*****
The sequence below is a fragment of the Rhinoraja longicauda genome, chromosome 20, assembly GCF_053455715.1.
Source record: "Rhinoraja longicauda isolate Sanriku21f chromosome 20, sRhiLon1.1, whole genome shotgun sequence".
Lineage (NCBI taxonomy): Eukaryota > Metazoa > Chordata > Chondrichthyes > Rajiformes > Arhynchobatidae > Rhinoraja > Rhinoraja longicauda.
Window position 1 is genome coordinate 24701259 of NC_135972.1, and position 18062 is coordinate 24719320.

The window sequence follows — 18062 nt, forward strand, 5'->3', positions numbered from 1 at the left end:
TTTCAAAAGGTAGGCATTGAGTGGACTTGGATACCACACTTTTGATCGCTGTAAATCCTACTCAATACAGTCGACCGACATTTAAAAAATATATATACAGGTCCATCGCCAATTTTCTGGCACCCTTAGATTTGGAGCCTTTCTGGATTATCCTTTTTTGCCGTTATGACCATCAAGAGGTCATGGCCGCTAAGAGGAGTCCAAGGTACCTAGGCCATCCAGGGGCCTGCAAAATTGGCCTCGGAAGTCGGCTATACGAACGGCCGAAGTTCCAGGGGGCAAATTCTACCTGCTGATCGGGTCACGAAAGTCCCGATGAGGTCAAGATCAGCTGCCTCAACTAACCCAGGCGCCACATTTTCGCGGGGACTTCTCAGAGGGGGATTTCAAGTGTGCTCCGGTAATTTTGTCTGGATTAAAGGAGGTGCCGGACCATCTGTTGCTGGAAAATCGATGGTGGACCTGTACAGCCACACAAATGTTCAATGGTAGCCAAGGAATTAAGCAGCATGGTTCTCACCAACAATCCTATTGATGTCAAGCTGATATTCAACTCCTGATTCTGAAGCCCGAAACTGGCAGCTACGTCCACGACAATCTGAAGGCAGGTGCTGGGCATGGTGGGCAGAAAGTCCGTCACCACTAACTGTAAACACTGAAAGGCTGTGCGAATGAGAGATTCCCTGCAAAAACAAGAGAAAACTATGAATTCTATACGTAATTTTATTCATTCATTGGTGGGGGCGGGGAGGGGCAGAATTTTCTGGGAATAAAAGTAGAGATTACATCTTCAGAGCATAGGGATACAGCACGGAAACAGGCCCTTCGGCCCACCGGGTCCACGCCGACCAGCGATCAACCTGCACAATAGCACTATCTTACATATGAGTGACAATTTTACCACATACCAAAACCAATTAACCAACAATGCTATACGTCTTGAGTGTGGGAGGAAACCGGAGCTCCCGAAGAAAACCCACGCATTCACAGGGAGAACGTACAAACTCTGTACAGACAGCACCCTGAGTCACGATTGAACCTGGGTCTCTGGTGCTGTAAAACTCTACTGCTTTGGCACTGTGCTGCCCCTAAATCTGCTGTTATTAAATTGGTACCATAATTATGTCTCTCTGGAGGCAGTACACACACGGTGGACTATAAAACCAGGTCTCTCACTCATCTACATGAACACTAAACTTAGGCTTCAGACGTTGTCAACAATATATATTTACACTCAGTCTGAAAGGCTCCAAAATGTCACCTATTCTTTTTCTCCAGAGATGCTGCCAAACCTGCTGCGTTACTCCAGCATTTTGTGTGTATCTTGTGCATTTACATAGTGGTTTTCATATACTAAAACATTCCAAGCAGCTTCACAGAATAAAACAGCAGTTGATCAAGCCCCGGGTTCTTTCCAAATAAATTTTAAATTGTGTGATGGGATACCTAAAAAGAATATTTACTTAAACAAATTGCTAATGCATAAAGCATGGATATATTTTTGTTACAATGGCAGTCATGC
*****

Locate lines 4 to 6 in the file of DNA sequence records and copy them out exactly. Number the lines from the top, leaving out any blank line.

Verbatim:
Window position 1 is genome coordinate 24701259 of NC_135972.1, and position 18062 is coordinate 24719320.

The window sequence follows — 18062 nt, forward strand, 5'->3', positions numbered from 1 at the left end:
TTTCAAAAGGTAGGCATTGAGTGGACTTGGATACCACACTTTTGATCGCTGTAAATCCTACTCAATACAGTCGACCGACATTTAAAAAATATATATACAGGTCCATCGCCAATTTTCTGGCACCCTTAGATTTGGAGCCTTTCTGGATTATCCTTTTTTGCCGTTATGACCATCAAGAGGTCATGGCCGCTAAGAGGAGTCCAAGGTACCTAGGCCATCCAGGGGCCTGCAAAATTGGCCTCGGAAGTCGGCTATACGAACGGCCGAAGTTCCAGGGGGCAAATTCTACCTGCTGATCGGGTCACGAAAGTCCCGATGAGGTCAAGATCAGCTGCCTCAACTAACCCAGGCGCCACATTTTCGCGGGGACTTCTCAGAGGGGGATTTCAAGTGTGCTCCGGTAATTTTGTCTGGATTAAAGGAGGTGCCGGACCATCTGTTGCTGGAAAATCGATGGTGGACCTGTACAGCCACACAAATGTTCAATGGTAGCCAAGGAATTAAGCAGCATGGTTCTCACCAACAATCCTATTGATGTCAAGCTGATATTCAACTCCTGATTCTGAAGCCCGAAACTGGCAGCTACGTCCACGACAATCTGAAGGCAGGTGCTGGGCATGGTGGGCAGAAAGTCCGTCACCACTAACTGTAAACACTGAAAGGCTGTGCGAATGAGAGATTCCCTGCAAAAACAAGAGAAAACTATGAATTCTATACGTAATTTTATTCATTCATTGGTGGGGGCGGGGAGGGGCAGAATTTTCTGGGAATAAAAGTAGAGATTACATCTTCAGAGCATAGGGATACAGCACGGAAACAGGCCCTTCGGCCCACCGGGTCCACGCCGACCAGCGATCAACCTGCACAATAGCACTATCTTACATATGAGTGACAATTTTACCACATACCAAAACCAATTAACCAACAATGCTATACGTCTTGAGTGTGGGAGGAAACCGGAGCTCCCGAAGAAAACCCACGCATTCACAGGGAGAACGTACAAACTCTGTACAGACAGCACCCTGAGTCACGATTGAACCTGGGTCTCTGGTGCTGTAAAACTCTACTGCTTTGGCACTGTGCTGCCCCTAAATCTGCTGTTATTAAATTGGTACCATAATTATGTCTCTCTGGAGGCAGTACACACACGGTGGACTATAAAACCAGGTCTCTCACTCATCTACATGAACACTAAACTTAGGCTTCAGACGTTGTCAACAATATATATTTACACTCAGTCTGAAAGGCTCCAAAATGTCACCTATTCTTTTTCTCCAGAGATGCTGCCAAACCTGCTGCGTTACTCCAGCATTTTGTGTGTATCTTGTGCATTTACATAGTGGTTTTCATATACTAAAACATTCCAAGCAGCTTCACAGAATAAAACAGCAGTTGATCAAGCCCCGGGTTCTTTCCAAATAAATTTTAAATTGTGTGATGGGATACCTAAAAAGAATATTTACTTAAACAAATTGCTAATGCATAAAGCATGGATATATTTTTGTTACAATGGCAGTCATGC